Nanotechnology in Therapeutics

A Focus on Nanoparticles as a Drug Delivery System

Suwussa Bamrungsap; Zilong Zhao; Tao Chen; Lin Wang; Chunmei Li; Ting Fu; Weihong Tan


Nanomedicine. 2012;7(8):1253-1271. 

In This Article

Targeting Strategies

Two basic requirements should be realized in the design of nanocarriers to achieve effective drug delivery (Figure 2). First, drugs should be able to reach the desired tumor sites after administration with minimal loss to their volume and activity in blood circulation. Second, drugs should only kill tumor cells without harmful effects to healthy tissue.[146] These requirements may be enabled using two strategies: passive and active targeting of drugs.[147]

Figure 2.

Passive and active targeting.
By the enhanced permeability and retention effect, nanoparticles (NPs) can be passively extravasated through leaky vascularization, allowing their accumulation at the tumor region (A). In this case, drugs may be released in the extracellular matrix and then diffuse through the tissue. Active targeting (B) can enhance the therapeutic efficacy of drugs by the increased accumulation and cellular uptake of NPs through receptor-mediated endocytosis. NPs can be engineered to incorporate ligands that bind to endothelial cell surface receptors. In this case, the enhanced permeability and retention effect does not pertain, and the presence of leaky vasculature is not required.

Passive Targeting

Passive targeting takes advantage of the unique pathophysiological characteristics of tumor vessels, enabling nanodrugs to accumulate in tumor tissues. Typically, tumor vessels are highly disorganized and dilated with a high number of pores, resulting in enlarged gap junctions between endothelial cells and compromised lymphatic drainage. The 'leaky' vascularization, which refers to the EPR effect, allows migration of macromolecules up to 400 nm in diameter into the surrounding tumor region.[147–149] One of the earliest nanoscale technologies for passive targeting of drugs was based on the use of liposomes. More advanced liposomes are coated with a synthetic polymer that protects the agents from immune destruction.[150]

Moreover, the EPR effect, the microenvironment surrounding tumor tissue, is different from that of healthy cells, a physiological phenomenon that also supports passive targeting. Based on the high metabolic rate of fast-growing tumor cells, they require more oxygen and nutrients. Consequently, glycolysis is stimulated to obtain extra energy, resulting in an acidic environment.[151] Taking advantage of this, pH-sensitive liposomes have been designed to be stable at physiological pH 7.4, but degraded to release drug molecules at the acidic pH.[152]

Although passive targeting approaches form the basis of clinical therapy, they suffer from several limitations. Ubiquitously targeting cells within a tumor is not always feasible because some drugs cannot diffuse efficiently, and the random nature of the approach makes it difficult to control the process. The passive strategy is further limited because certain tumors do not exhibit an EPR effect, and the permeability of vessels may not be the same throughout a single tumor.[153]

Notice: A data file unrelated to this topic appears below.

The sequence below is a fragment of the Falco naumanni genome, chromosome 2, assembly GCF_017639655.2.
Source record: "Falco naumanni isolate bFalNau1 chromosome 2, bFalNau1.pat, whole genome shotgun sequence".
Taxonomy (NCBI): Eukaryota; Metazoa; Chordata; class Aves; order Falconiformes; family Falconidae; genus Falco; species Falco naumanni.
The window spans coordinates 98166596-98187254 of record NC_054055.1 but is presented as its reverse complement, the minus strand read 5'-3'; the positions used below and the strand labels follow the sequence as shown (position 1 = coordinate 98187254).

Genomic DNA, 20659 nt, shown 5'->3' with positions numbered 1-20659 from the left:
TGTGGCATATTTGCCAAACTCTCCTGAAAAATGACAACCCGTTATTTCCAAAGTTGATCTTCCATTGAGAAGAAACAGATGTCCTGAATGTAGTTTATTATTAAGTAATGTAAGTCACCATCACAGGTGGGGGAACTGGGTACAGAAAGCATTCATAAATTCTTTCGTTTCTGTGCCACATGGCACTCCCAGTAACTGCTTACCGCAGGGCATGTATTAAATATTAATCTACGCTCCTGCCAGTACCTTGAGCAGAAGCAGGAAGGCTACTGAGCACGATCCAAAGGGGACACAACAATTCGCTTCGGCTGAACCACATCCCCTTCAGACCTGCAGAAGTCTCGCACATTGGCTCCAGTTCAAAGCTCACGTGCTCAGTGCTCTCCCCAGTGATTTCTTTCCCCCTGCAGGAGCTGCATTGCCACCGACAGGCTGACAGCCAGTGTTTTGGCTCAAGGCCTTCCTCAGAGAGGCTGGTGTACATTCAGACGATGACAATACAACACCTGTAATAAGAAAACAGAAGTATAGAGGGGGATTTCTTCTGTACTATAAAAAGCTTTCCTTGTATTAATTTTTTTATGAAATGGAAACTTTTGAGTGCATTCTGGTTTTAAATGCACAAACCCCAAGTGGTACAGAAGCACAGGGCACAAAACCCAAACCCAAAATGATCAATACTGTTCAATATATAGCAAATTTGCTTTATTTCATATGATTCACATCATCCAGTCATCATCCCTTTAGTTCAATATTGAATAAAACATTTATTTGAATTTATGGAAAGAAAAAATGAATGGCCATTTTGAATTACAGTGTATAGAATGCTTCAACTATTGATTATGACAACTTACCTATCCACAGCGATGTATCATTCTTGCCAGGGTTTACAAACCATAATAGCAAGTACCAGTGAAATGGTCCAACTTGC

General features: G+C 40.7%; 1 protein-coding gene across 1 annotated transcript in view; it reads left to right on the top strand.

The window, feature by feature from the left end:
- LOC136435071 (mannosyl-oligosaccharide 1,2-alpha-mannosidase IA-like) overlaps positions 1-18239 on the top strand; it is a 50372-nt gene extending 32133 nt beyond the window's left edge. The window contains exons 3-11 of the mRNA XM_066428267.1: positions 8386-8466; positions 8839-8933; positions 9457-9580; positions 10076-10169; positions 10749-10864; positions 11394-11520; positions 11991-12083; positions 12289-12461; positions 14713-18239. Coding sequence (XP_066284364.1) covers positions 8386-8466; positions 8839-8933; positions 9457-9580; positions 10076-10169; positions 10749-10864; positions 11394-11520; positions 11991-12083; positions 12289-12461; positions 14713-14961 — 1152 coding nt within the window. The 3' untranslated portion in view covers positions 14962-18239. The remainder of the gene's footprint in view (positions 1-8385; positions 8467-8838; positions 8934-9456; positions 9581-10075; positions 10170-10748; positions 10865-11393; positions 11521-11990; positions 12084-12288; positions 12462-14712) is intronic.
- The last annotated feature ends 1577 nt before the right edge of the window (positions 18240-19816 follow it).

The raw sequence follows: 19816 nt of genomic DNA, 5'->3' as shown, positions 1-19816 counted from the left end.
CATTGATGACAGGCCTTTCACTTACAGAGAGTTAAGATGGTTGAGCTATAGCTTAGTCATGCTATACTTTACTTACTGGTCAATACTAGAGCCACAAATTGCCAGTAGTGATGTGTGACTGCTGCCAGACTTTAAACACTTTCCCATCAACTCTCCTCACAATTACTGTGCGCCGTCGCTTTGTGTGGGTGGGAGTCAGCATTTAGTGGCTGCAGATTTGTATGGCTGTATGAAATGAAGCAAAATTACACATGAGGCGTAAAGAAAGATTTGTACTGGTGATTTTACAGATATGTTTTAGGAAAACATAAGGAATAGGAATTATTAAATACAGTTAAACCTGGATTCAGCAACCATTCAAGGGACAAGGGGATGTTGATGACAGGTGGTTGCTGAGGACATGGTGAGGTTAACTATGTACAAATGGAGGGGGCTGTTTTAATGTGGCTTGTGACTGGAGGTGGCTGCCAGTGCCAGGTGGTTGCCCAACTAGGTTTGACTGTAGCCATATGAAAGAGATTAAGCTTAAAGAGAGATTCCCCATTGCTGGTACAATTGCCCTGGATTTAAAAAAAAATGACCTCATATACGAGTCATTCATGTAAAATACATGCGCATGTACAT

Active Targeting

One way to overcome the limitations of passive targeting is to attach affinity ligands (antibodies,[154] peptides,[155] aptamers[156] or small molecules[157] that only bind to specific receptors on the cell surface) to the surface of the nanocarriers by a variety of conjugation chemistries. Nanocarriers will recognize and bind to target cells through ligand–receptor interactions by the expression of receptors or epitopes on the cell surface. In order to achieve high specificity, those receptors should be highly expressed on tumor cells, but not on normal cells. Furthermore, the receptors should homogeneously express and should not be shed into the blood circulation. Internalization of targeting conjugates can also occur by receptor-mediated endocytosis after binding to target cells, facilitating drug release inside the cells. Based on the receptor-mediated endocytosis mechanism, targeting conjugates bind with their receptors first, followed by plasma membrane enclosure around the ligand–receptor complex to form an endosome. The newly formed endosome is transferred to specific organelles, and drugs could be released by acidic pH or enzymes. Although the active targeting strategy looks intriguing, nanodrugs currently approved for clinical use are relatively simple and generally lack active targeting or triggered drug release components. Moreover, nanodrugs currently under clinical development lack specific targeting. To fully explore the application of targeted drug delivery, we need to investigate whether the specific diseases are the correct application for targeting, whether the properties of the therapeutic drugs, as well as their site and mode of action, are suited for targeting and whether the delivery vehicles are optimal for product development.[158]